"The surface of the Earth is the shore of the cosmic ocean... Recently, we've managed to wade a little way out, and the water seems inviting." - Carl Sagan
Rich in star clusters and nebulae, the ancient constellation of Auriga, the Charioteer, rides high in northern winter night skies. Spanning nearly 24 full moons (12 degrees) on the sky, this deep telescopic mosaic view recorded in January shows off some of Auriga’s most popular sights for cosmic tourists. The crowded field sweeps along the plane of our Milky Way galaxy in the direction opposite the galactic center. Need directions? Near the bottom of the frame, at the Charioteer’s boundary with Taurus the Bull, the bright bluish star Elnath is known as both Beta Tauri and Gamma Aurigae. On the far left and almost 300 light-years away, the busy, looping filaments of supernova remnant Simeis 147 cover about 150 light-years. Look toward the right to find emission nebula IC 410, significantly more distant, some 12,000 light-years away. Star forming IC 410 is famous for its embedded young star cluster, NGC 1893, and tadpole-shaped clouds of dust and gas. The Flaming Star Nebula, IC 405, is just a little farther along. Its red, convoluted clouds of glowing hydrogen gas are energized by hot O-type star AE Aurigae. Two of our galaxy’s open star clusters, Charles Messier’s M36 and M38 line up in the starfield above, familiar to many binocular-equipped skygazers.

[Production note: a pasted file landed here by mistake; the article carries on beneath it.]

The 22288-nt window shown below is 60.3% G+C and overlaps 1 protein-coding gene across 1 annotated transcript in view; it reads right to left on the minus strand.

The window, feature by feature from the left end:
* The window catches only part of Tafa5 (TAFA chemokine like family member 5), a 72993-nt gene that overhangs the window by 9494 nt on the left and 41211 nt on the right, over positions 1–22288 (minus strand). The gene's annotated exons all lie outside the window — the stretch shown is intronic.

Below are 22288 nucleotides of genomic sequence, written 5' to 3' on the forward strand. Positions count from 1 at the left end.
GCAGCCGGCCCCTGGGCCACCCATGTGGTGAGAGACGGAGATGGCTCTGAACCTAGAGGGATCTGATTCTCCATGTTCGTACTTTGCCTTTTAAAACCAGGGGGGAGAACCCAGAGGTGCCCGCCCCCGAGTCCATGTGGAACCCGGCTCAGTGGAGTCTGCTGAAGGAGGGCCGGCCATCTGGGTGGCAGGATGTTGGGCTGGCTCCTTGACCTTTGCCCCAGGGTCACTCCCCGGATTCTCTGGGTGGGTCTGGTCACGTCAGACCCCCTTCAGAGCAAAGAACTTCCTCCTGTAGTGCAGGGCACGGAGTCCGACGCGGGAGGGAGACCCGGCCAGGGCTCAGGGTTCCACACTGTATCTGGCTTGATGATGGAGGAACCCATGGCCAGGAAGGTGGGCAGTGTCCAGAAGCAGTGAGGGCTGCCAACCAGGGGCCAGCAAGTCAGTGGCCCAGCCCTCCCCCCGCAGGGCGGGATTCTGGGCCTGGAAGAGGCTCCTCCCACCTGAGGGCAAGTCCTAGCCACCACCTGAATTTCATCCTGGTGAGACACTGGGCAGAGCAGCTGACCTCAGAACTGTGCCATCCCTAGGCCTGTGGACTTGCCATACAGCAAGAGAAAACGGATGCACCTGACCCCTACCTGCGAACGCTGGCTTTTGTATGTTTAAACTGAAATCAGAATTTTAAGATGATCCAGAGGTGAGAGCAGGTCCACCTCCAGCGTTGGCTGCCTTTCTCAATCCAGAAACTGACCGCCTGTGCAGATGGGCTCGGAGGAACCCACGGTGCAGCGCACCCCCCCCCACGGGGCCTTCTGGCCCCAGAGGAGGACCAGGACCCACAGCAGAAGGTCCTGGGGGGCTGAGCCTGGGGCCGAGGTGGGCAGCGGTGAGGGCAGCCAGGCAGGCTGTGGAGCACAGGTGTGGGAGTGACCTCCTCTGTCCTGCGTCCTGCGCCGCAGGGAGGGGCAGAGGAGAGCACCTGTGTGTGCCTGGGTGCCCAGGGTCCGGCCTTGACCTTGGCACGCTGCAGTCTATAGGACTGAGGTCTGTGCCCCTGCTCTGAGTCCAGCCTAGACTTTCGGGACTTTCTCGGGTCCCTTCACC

Image credit & copyright: Rogelio Bernal Andreo (Deep Sky Colors)